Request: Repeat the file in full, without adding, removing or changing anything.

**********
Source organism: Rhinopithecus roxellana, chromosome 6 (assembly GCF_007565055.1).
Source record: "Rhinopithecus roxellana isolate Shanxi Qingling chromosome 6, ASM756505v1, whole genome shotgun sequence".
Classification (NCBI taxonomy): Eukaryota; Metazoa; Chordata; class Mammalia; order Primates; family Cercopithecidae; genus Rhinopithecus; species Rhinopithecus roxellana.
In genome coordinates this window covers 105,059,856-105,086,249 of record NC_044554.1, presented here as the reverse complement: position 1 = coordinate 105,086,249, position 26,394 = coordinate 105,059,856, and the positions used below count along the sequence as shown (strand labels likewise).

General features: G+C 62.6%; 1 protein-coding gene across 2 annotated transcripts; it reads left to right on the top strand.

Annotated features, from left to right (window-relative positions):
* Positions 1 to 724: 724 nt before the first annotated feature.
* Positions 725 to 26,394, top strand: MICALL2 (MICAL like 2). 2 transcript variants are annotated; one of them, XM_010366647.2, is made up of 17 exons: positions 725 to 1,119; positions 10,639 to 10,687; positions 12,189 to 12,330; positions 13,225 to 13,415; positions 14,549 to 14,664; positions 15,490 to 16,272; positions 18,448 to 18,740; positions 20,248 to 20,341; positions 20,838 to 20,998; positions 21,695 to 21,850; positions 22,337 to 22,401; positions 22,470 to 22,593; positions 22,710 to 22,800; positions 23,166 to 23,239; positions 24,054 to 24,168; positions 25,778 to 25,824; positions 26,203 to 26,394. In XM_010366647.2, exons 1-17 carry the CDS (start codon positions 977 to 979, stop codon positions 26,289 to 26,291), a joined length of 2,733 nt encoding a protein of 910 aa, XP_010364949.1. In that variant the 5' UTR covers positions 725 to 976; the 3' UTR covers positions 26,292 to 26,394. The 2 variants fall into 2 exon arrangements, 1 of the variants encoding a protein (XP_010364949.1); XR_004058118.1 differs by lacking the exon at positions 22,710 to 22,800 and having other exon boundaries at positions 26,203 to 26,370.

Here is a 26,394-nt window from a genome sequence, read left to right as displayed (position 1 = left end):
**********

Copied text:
Source organism: Rhinopithecus roxellana, chromosome 6 (assembly GCF_007565055.1).
Source record: "Rhinopithecus roxellana isolate Shanxi Qingling chromosome 6, ASM756505v1, whole genome shotgun sequence".
Classification (NCBI taxonomy): Eukaryota; Metazoa; Chordata; class Mammalia; order Primates; family Cercopithecidae; genus Rhinopithecus; species Rhinopithecus roxellana.
In genome coordinates this window covers 105,059,856-105,086,249 of record NC_044554.1, presented here as the reverse complement: position 1 = coordinate 105,086,249, position 26,394 = coordinate 105,059,856, and the positions used below count along the sequence as shown (strand labels likewise).

General features: G+C 62.6%; 1 protein-coding gene across 2 annotated transcripts; it reads left to right on the top strand.

Annotated features, from left to right (window-relative positions):
* Positions 1 to 724: 724 nt before the first annotated feature.
* Positions 725 to 26,394, top strand: MICALL2 (MICAL like 2). 2 transcript variants are annotated; one of them, XM_010366647.2, is made up of 17 exons: positions 725 to 1,119; positions 10,639 to 10,687; positions 12,189 to 12,330; positions 13,225 to 13,415; positions 14,549 to 14,664; positions 15,490 to 16,272; positions 18,448 to 18,740; positions 20,248 to 20,341; positions 20,838 to 20,998; positions 21,695 to 21,850; positions 22,337 to 22,401; positions 22,470 to 22,593; positions 22,710 to 22,800; positions 23,166 to 23,239; positions 24,054 to 24,168; positions 25,778 to 25,824; positions 26,203 to 26,394. In XM_010366647.2, exons 1-17 carry the CDS (start codon positions 977 to 979, stop codon positions 26,289 to 26,291), a joined length of 2,733 nt encoding a protein of 910 aa, XP_010364949.1. In that variant the 5' UTR covers positions 725 to 976; the 3' UTR covers positions 26,292 to 26,394. The 2 variants fall into 2 exon arrangements, 1 of the variants encoding a protein (XP_010364949.1); XR_004058118.1 differs by lacking the exon at positions 22,710 to 22,800 and having other exon boundaries at positions 26,203 to 26,370.

Here is a 26,394-nt window from a genome sequence, read left to right as displayed (position 1 = left end):